Scientists fear up to 50% of all new-borns in Europe do not reach their full cognitive potential due to iodine deficiency. Iodine is a micronutrient critical for children’s brain development. Today with the Krakow Declaration on Iodine presented at the Jagiellonian University, scientists from the EUfunded project EUthyroid, supported by several stakeholder organisations, call on European policy-makers to support measures to eliminate iodine deficiency.
Iodine is an essential micronutrient obtained from the water we drink and the food we eat. It is required for the production of thyroid hormones, which are important regulators of metabolism, growth and development. During pregnancy women have a sharply increased need for iodine, which is frequently insufficient in their regular diets. Even mild iodine deficiency puts their children at risk of impaired neurocognitive function and reduced IQ.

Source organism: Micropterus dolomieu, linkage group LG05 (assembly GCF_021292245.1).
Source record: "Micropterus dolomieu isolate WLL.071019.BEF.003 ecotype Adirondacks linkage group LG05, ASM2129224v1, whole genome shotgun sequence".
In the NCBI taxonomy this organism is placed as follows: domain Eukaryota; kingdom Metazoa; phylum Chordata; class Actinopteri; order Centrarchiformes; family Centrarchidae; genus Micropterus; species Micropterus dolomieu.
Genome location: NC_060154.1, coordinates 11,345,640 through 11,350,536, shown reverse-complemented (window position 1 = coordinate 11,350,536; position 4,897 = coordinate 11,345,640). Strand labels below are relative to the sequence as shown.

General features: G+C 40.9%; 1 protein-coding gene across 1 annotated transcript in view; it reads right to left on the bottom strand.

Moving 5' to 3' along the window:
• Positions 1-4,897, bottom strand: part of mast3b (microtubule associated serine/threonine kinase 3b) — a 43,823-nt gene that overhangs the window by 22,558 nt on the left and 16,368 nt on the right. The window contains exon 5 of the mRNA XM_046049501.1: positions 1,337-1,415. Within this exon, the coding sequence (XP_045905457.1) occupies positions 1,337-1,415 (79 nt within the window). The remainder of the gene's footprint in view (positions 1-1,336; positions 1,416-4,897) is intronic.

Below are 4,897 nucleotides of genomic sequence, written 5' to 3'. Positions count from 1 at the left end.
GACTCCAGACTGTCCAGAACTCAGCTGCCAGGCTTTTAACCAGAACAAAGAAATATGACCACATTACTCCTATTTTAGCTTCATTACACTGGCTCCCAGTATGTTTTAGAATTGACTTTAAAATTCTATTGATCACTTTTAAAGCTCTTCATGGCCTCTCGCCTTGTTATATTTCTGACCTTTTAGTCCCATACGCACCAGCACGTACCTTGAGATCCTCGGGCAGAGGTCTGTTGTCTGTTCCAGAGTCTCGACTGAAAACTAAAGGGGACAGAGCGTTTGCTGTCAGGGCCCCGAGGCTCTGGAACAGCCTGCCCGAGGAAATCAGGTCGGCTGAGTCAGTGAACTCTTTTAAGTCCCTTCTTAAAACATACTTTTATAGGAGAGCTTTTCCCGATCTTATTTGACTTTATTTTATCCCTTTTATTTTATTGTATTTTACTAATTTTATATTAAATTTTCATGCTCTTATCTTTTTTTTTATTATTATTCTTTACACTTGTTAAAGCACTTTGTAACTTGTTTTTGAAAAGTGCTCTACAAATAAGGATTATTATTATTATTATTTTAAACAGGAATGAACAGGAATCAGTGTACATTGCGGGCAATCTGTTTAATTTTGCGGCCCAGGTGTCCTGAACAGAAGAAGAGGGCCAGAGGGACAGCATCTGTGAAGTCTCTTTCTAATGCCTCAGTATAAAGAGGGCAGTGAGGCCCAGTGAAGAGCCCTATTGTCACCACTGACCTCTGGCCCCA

However, most mothers are unaware of the consequences of low iodine intake on their children. Experts now claim that in many European countries with voluntary iodine fortification programmes, up to 50% of all newborns are exposed to mild iodine deficiency and consequently are at risk of restrictions to their cognitive potential. While moderate decreases in IQ negatively affect individuals, who might experience learning problems and fail to realise their full potential, lower IQ levels on a population level may affect the economic performance of entire nations.
The adverse effects of iodine deficiency are diverse and impose a significant burden on public healthcare systems. Although this fact is well established, in Europe prevention programmes for iodine deficiency disorders (IDD) receive surprisingly little attention from policy makers, opinion leaders and citizens.